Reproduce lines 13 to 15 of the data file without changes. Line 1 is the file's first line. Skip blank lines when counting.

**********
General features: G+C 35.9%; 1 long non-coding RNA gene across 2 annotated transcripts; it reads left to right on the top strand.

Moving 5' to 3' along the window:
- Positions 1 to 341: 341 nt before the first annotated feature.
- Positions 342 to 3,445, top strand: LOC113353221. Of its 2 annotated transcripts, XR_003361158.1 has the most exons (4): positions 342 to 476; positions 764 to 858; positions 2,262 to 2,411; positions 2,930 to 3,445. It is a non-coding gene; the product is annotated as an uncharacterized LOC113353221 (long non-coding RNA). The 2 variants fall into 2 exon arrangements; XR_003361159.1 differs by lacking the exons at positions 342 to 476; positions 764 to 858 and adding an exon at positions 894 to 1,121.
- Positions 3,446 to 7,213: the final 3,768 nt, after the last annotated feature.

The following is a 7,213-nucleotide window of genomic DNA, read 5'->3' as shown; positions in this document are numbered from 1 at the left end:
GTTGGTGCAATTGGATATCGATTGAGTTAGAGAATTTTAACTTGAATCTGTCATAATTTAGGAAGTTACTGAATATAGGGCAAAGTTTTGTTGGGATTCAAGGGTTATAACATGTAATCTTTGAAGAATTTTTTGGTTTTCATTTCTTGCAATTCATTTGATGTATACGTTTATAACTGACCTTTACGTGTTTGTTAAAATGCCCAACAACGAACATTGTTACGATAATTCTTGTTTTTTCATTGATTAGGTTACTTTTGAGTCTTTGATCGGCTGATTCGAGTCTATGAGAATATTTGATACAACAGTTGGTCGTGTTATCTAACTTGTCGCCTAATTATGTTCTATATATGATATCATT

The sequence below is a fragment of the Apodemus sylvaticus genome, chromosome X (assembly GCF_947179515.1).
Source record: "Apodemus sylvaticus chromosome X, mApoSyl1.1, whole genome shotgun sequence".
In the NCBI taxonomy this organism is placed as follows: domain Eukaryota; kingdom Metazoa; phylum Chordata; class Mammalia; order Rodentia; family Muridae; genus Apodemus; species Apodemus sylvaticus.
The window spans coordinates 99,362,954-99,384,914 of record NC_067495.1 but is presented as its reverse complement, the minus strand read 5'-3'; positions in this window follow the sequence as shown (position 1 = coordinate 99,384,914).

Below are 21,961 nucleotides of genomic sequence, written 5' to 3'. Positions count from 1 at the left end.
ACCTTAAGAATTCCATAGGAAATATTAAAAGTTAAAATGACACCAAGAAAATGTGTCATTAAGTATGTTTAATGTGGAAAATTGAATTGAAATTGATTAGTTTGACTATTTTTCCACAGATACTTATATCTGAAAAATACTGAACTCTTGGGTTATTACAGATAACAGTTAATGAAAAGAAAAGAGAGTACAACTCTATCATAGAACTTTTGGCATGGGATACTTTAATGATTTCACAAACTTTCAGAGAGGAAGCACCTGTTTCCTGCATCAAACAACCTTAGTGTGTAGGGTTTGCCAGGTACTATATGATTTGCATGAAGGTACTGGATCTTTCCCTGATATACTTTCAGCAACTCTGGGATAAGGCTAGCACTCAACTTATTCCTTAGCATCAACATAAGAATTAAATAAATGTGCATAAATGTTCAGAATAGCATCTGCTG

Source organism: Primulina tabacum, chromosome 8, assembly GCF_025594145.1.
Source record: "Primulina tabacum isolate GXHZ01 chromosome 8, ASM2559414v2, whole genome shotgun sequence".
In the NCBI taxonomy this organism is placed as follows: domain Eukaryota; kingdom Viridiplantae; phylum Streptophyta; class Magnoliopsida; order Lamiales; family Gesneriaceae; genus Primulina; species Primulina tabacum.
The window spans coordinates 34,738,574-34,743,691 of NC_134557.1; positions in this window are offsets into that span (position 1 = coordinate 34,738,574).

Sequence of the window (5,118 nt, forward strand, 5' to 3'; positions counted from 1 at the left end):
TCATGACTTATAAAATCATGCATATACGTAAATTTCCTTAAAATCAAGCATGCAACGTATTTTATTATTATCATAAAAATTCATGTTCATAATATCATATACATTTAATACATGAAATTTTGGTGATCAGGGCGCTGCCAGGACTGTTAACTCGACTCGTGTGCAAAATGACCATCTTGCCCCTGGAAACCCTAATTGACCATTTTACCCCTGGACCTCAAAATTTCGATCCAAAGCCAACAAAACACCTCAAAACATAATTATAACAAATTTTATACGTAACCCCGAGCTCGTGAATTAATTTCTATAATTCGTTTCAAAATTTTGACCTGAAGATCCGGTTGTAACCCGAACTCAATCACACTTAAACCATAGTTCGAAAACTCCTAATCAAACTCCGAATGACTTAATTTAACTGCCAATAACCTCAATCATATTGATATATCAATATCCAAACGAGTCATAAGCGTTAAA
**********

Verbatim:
ACCTTAAGAATTCCATAGGAAATATTAAAAGTTAAAATGACACCAAGAAAATGTGTCATTAAGTATGTTTAATGTGGAAAATTGAATTGAAATTGATTAGTTTGACTATTTTTCCACAGATACTTATATCTGAAAAATACTGAACTCTTGGGTTATTACAGATAACAGTTAATGAAAAGAAAAGAGAGTACAACTCTATCATAGAACTTTTGGCATGGGATACTTTAATGATTTCACAAACTTTCAGAGAGGAAGCACCTGTTTCCTGCATCAAACAACCTTAGTGTGTAGGGTTTGCCAGGTACTATATGATTTGCATGAAGGTACTGGATCTTTCCCTGATATACTTTCAGCAACTCTGGGATAAGGCTAGCACTCAACTTATTCCTTAGCATCAACATAAGAATTAAATAAATGTGCATAAATGTTCAGAATAGCATCTGCTG

Source organism: Primulina tabacum, chromosome 8, assembly GCF_025594145.1.
Source record: "Primulina tabacum isolate GXHZ01 chromosome 8, ASM2559414v2, whole genome shotgun sequence".